FOR IMMEDIATE RELEASE
Wednesday, May 22, 2019
Report available at: tripnet.org
NEW MEXICO’S RURAL ROADS AMONG MOST DETERIORATED IN U.S.; REPAIRS & MODERNIZATION NEEDED TO IMPROVE CONDITIONS, BOOST SAFETY & SUPPORT GROWTH & CONNECTIVITY
Eds: This report contains data for all 50 states for the percentage of rural roads in poor condition, the percent of deficient rural bridges, rural traffic fatality rates and the number of rural traffic fatalities. Click here for infographics.
Washington, D.C. – America’s rural transportation system is in need of repairs and modernization to support economic growth in the nation’s Heartland, which is a critical source of energy, food and fiber. With increases in population and growing employment, rural America is heavily reliant on the quality of its transportation system to sustain further growth. This is according to a new report released today by TRIP, a national transportation research nonprofit. The report, Rural Connections: Challenges and Opportunities in America’s Heartland, evaluates the safety and condition of the nation’s rural roads and bridges and finds that the nation’s rural transportation system is in need of immediate improvements to address deficient roads and bridges, high crash rates, and inadequate connectivity and capacity. The chart below shows the states with the highest rate of rural pavements in poor condition, states with the highest share of rural bridges that are rated poor/structurally deficient, and states with the highest fatality rates on non-Interstate, rural roads.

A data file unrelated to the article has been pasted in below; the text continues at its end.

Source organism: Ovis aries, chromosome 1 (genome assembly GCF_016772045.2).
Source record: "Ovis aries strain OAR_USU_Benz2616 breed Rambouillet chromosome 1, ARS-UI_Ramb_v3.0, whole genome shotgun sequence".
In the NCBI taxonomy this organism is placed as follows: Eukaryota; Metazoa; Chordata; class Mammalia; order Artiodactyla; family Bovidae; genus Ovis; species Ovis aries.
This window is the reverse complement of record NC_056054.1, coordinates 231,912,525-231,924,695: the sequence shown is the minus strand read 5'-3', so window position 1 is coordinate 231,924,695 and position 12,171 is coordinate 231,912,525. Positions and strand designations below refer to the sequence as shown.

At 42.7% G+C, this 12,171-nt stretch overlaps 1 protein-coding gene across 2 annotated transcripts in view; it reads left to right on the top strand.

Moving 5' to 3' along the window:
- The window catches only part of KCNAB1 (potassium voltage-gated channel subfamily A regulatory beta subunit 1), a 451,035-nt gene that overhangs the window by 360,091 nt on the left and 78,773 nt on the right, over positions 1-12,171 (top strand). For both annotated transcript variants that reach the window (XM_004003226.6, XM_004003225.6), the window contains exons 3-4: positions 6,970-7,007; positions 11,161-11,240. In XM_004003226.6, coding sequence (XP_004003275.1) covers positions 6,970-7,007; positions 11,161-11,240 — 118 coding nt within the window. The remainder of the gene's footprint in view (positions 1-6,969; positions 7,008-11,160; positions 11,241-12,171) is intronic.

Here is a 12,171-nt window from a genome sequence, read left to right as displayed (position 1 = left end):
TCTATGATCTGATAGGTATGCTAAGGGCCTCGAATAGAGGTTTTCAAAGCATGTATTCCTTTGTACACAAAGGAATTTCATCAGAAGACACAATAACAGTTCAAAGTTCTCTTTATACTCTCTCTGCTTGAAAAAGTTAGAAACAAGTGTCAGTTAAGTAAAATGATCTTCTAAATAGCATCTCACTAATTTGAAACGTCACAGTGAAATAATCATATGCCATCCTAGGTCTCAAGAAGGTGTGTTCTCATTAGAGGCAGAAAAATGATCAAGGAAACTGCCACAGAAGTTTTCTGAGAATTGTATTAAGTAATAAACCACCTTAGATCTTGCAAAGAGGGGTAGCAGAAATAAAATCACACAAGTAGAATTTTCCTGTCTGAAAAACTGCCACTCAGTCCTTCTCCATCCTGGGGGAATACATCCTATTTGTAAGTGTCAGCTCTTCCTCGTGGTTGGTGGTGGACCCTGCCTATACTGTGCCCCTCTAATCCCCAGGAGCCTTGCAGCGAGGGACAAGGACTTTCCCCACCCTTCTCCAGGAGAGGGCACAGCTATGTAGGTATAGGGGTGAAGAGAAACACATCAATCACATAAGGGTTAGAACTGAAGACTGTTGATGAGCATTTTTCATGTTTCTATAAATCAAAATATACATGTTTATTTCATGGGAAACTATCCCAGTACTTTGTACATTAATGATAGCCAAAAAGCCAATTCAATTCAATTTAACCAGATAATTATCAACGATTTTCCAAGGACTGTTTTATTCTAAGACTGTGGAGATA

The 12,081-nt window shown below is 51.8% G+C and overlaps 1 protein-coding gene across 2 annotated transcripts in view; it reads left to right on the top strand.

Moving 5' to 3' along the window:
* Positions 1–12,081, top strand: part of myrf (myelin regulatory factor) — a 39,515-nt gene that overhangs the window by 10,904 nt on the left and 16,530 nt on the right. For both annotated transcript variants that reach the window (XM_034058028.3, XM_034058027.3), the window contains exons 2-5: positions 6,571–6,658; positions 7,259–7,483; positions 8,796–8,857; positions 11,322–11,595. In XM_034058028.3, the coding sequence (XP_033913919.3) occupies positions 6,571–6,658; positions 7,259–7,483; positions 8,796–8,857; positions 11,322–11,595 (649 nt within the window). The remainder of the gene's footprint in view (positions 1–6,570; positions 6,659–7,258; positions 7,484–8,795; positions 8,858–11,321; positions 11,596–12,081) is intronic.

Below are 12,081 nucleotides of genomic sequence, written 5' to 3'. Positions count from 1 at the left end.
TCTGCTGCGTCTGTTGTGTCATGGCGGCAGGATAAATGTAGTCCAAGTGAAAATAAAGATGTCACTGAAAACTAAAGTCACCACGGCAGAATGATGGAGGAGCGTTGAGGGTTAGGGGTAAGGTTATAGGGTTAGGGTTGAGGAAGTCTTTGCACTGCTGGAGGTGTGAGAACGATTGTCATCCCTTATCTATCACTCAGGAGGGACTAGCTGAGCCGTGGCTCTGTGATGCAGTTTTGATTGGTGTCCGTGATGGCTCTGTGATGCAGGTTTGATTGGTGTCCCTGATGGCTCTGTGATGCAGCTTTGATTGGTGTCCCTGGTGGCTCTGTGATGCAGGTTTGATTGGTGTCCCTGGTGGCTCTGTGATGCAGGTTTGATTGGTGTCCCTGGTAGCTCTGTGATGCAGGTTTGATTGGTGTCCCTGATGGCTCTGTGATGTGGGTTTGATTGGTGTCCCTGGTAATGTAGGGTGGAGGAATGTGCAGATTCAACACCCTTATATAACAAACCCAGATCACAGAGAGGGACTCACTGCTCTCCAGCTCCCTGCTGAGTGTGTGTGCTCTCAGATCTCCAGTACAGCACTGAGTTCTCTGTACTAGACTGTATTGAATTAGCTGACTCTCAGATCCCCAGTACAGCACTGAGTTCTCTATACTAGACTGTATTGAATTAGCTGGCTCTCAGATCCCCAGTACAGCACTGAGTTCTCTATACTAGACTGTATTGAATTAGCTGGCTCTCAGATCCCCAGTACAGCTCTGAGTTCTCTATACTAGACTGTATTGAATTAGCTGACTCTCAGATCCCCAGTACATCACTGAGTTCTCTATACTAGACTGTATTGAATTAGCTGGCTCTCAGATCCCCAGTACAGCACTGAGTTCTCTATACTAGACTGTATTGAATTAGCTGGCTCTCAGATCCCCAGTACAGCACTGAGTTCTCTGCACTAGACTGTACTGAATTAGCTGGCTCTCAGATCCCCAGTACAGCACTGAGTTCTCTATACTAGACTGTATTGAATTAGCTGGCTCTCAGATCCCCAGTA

|State||Rural Pavements in Poor Condition||State||Rural Bridges Poor/Structurally Deficient||State||Fatality Rate per 100M VMT on Rural Non-Interstate Roads||Fatality Rate per 100M VMT on All Other Roads|
|1||Rhode Island||39%||Rhode Island||23%||South Carolina||3.60||0.98|
|3||New Mexico||30%||West Virginia||20%||Arizona||2.94||1.31|
|4||West Virginia||30%||Pennsylvania||18%||Rhode Island||2.57||0.92|
|5||Hawaii||30%||South Dakota||18%||West Virginia||2.55||0.97|
|US AVERAGE||15%||US AVERAGE||9%||US AVERAGE||2.14||0.88|